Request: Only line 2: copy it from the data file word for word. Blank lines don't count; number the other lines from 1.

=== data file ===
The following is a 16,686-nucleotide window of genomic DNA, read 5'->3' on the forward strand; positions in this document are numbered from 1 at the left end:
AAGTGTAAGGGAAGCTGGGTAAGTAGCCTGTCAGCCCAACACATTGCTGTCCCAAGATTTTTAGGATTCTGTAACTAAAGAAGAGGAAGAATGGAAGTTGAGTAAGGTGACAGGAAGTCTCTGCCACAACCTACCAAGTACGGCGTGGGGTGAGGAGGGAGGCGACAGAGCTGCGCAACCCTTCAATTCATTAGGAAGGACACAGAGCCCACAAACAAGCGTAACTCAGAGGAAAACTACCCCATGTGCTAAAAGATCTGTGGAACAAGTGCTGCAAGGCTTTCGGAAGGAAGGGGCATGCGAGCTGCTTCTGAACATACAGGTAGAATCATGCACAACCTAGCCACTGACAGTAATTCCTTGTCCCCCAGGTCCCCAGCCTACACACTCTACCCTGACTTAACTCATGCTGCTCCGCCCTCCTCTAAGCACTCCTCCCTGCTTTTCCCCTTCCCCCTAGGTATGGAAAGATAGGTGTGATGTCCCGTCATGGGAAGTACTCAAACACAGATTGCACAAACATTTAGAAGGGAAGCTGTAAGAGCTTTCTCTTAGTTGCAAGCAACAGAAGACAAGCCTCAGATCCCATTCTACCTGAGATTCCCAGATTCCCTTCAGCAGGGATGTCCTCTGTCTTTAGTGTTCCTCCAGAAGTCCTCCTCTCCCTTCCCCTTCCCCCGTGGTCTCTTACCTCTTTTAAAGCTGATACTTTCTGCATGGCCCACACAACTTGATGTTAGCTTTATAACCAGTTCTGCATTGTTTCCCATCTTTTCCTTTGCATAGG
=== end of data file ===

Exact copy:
AAGTGTAAGGGAAGCTGGGTAAGTAGCCTGTCAGCCCAACACATTGCTGTCCCAAGATTTTTAGGATTCTGTAACTAAAGAAGAGGAAGAATGGAAGTTGAGTAAGGTGACAGGAAGTCTCTGCCACAACCTACCAAGTACGGCGTGGGGTGAGGAGGGAGGCGACAGAGCTGCGCAACCCTTCAATTCATTAGGAAGGACACAGAGCCCACAAACAAGCGTAACTCAGAGGAAAACTACCCCATGTGCTAAAAGATCTGTGGAACAAGTGCTGCAAGGCTTTCGGAAGGAAGGGGCATGCGAGCTGCTTCTGAACATACAGGTAGAATCATGCACAACCTAGCCACTGACAGTAATTCCTTGTCCCCCAGGTCCCCAGCCTACACACTCTACCCTGACTTAACTCATGCTGCTCCGCCCTCCTCTAAGCACTCCTCCCTGCTTTTCCCCTTCCCCCTAGGTATGGAAAGATAGGTGTGATGTCCCGTCATGGGAAGTACTCAAACACAGATTGCACAAACATTTAGAAGGGAAGCTGTAAGAGCTTTCTCTTAGTTGCAAGCAACAGAAGACAAGCCTCAGATCCCATTCTACCTGAGATTCCCAGATTCCCTTCAGCAGGGATGTCCTCTGTCTTTAGTGTTCCTCCAGAAGTCCTCCTCTCCCTTCCCCTTCCCCCGTGGTCTCTTACCTCTTTTAAAGCTGATACTTTCTGCATGGCCCACACAACTTGATGTTAGCTTTATAACCAGTTCTGCATTGTTTCCCATCTTTTCCTTTGCATAGG